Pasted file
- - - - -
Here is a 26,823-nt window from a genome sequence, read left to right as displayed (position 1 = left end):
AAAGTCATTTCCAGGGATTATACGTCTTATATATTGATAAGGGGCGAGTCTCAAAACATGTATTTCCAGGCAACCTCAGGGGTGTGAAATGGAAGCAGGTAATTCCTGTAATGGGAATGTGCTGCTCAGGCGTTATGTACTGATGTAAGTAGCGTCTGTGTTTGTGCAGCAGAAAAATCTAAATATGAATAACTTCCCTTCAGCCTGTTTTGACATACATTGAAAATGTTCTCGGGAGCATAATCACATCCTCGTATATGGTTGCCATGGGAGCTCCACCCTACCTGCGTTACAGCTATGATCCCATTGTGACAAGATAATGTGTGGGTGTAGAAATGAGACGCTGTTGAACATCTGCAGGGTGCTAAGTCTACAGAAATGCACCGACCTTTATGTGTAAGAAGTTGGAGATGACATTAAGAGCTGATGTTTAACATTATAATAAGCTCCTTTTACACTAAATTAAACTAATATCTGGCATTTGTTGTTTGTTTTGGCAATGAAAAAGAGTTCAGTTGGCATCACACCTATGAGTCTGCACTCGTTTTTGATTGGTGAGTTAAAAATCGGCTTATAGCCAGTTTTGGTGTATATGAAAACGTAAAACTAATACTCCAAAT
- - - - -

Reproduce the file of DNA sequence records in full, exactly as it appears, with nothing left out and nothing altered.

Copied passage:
Here is a 26,823-nt window from a genome sequence, read left to right as displayed (position 1 = left end):
AAAGTCATTTCCAGGGATTATACGTCTTATATATTGATAAGGGGCGAGTCTCAAAACATGTATTTCCAGGCAACCTCAGGGGTGTGAAATGGAAGCAGGTAATTCCTGTAATGGGAATGTGCTGCTCAGGCGTTATGTACTGATGTAAGTAGCGTCTGTGTTTGTGCAGCAGAAAAATCTAAATATGAATAACTTCCCTTCAGCCTGTTTTGACATACATTGAAAATGTTCTCGGGAGCATAATCACATCCTCGTATATGGTTGCCATGGGAGCTCCACCCTACCTGCGTTACAGCTATGATCCCATTGTGACAAGATAATGTGTGGGTGTAGAAATGAGACGCTGTTGAACATCTGCAGGGTGCTAAGTCTACAGAAATGCACCGACCTTTATGTGTAAGAAGTTGGAGATGACATTAAGAGCTGATGTTTAACATTATAATAAGCTCCTTTTACACTAAATTAAACTAATATCTGGCATTTGTTGTTTGTTTTGGCAATGAAAAAGAGTTCAGTTGGCATCACACCTATGAGTCTGCACTCGTTTTTGATTGGTGAGTTAAAAATCGGCTTATAGCCAGTTTTGGTGTATATGAAAACGTAAAACTAATACTCCAAAT